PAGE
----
Thanks Larry! Well the input files... yeah that's a loaded question with a complicated answer. Originally, I started with two sources. The main source was a DVD prepared for me by one person (the one with the better camera), and the files on it that were the main video sections were all ".VOB" files. Not knowing I was going to end up with VideoWave at the time, or what 'ripping" capabilities it had, I noted that my second video source, from another friend with a good (but not quite a high end) a camera, was already supplied to me in AVI format. Well AVI scares me because there are so many varieties, you never know if you have the right codecs. But I figured if I was going to seemlessly mix the two, I'd probably be better off starting with the same format. So I used a program I found on-line called "Magic DVD ripper", to convert the VOB files to AVI, and again to one of the better quality WMV ones.

 

So all that to say, I used all AVI clips during the edit. In retrospect, I'd consider going back to the VOB files on the first camera's DVD and re-doing it, if I could import them directly, but I don't know if I can do that. The reason I'd consider it though is because I note a slight (tollerable but visible to ME) dropping in quality between the converted AVI clips from camera B, as compared to the "ripped-to-AVI" clips from camera A.

 

So to answer your question, I'm starting with all AVI (or some version of AVI which of course is hard to tell), but if I go back and re-do this with the VOB files, then I'll be working with a mixed bag of the imported VOB in the main video track, and the excepts from camera B in AVI files, in the overlay track.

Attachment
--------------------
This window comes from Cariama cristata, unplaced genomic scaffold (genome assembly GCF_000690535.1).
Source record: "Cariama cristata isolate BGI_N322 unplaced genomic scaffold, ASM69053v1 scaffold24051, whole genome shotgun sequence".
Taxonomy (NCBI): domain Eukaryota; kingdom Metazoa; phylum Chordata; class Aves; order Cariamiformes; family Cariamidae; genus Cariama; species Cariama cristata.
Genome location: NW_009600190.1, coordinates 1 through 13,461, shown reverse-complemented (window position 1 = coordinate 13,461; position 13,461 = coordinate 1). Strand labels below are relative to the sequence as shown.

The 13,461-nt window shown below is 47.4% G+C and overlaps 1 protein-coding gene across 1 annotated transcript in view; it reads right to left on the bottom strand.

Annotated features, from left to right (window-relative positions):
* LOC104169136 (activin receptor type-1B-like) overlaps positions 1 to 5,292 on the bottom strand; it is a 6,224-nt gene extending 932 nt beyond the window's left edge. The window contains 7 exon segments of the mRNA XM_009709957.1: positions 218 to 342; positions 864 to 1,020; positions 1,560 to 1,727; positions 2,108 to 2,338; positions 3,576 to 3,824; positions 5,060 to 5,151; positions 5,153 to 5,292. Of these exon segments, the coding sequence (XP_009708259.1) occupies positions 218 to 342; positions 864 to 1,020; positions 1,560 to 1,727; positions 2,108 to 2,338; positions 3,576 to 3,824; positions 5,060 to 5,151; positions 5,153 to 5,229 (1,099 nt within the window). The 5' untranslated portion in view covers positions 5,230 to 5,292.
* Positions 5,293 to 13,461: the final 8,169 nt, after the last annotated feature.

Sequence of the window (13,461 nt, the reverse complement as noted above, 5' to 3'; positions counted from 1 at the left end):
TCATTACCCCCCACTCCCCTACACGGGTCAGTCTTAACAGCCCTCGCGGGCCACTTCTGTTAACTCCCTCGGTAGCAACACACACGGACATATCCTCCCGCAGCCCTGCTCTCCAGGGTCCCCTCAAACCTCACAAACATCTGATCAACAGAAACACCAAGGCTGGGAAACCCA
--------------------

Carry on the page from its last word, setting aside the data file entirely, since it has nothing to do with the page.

For the FLV conversion, I already know that no matter what I do, I'm not likely to get the best possible flash files without a video edit package that can directly output that way, and I'm sure I'll spend the night trying every sensible combination before I settle on the best I can get.

 

 

I don't know if all that helps, but thanks for the tip about the Mpeg2. And yes... If I can export all my Videowave "productions" directly to MYDVD (Which I haven't even run yet!), that likely will save the degradation from another conversion step! Any tips about the VOB files? Could I have imported them directly without first "pre converting" them to AVI? And would that have prevented me from seamlessly blending with AVI clips from the other camera?

 

 

 

Share this post


Link to post
Share on other sites
  • 0

Yes you could have used the .vob files without converting them. They are already mpeg2 dvd video standard. To use those types in the future, make a folder on your hard drive and then just copy the files from the disc to that folder, and add the vob files to your project. You don't have to go thru an actual 'import' process. For now tho, you may be better off just going forward with where you are at already.

 

For making a DVD, follow the suggestion Gary posted.

 

For an output that you can then use something else to convert to FLV, I would use the "DV format AVI" as that should give you the best uncompressed quality.

Share this post


Link to post
Share on other sites
  • 0
Yes you could have used the .vob files without converting them. They are already mpeg2 dvd video standard. To use those types in the future, make a folder on your hard drive and then just copy the files from the disc to that folder, and add the vob files to your project. You don't have to go thru an actual 'import' process. For now tho, you may be better off just going forward with where you are at already.

 

For making a DVD, follow the suggestion Gary posted.

 

For an output that you can then use something else to convert to FLV, I would use the "DV format AVI" as that should give you the best uncompressed quality.